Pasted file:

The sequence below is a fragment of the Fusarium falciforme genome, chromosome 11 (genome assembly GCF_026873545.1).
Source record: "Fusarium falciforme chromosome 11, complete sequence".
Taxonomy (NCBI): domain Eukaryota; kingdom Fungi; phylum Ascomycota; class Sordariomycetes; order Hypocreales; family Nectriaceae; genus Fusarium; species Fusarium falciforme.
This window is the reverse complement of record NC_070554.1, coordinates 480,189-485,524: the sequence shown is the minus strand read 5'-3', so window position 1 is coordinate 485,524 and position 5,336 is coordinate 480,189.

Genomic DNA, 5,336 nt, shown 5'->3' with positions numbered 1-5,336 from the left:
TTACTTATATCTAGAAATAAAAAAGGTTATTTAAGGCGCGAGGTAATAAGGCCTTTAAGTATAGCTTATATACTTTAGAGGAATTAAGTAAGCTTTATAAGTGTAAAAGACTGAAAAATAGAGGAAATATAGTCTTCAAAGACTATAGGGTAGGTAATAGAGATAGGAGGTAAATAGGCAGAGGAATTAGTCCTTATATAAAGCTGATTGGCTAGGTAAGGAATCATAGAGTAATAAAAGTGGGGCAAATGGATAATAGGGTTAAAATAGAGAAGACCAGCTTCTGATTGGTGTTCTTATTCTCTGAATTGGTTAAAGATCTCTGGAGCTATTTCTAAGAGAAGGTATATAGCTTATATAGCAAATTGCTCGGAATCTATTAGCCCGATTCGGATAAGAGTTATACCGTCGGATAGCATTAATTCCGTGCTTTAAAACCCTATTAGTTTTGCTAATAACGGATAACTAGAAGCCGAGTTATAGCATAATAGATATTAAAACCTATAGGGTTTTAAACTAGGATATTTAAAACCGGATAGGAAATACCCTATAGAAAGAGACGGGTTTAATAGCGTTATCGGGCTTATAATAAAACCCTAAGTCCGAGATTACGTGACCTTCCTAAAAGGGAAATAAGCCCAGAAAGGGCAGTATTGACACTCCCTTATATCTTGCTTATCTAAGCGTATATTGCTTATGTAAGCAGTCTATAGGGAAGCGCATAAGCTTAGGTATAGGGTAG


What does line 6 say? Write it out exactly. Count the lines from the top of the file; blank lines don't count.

TTACTTATATCTAGAAATAAAAAAGGTTATTTAAGGCGCGAGGTAATAAGGCCTTTAAGTATAGCTTATATACTTTAGAGGAATTAAGTAAGCTTTATAAGTGTAAAAGACTGAAAAATAGAGGAAATATAGTCTTCAAAGACTATAGGGTAGGTAATAGAGATAGGAGGTAAATAGGCAGAGGAATTAGTCCTTATATAAAGCTGATTGGCTAGGTAAGGAATCATAGAGTAATAAAAGTGGGGCAAATGGATAATAGGGTTAAAATAGAGAAGACCAGCTTCTGATTGGTGTTCTTATTCTCTGAATTGGTTAAAGATCTCTGGAGCTATTTCTAAGAGAAGGTATATAGCTTATATAGCAAATTGCTCGGAATCTATTAGCCCGATTCGGATAAGAGTTATACCGTCGGATAGCATTAATTCCGTGCTTTAAAACCCTATTAGTTTTGCTAATAACGGATAACTAGAAGCCGAGTTATAGCATAATAGATATTAAAACCTATAGGGTTTTAAACTAGGATATTTAAAACCGGATAGGAAATACCCTATAGAAAGAGACGGGTTTAATAGCGTTATCGGGCTTATAATAAAACCCTAAGTCCGAGATTACGTGACCTTCCTAAAAGGGAAATAAGCCCAGAAAGGGCAGTATTGACACTCCCTTATATCTTGCTTATCTAAGCGTATATTGCTTATGTAAGCAGTCTATAGGGAAGCGCATAAGCTTAGGTATAGGGTAG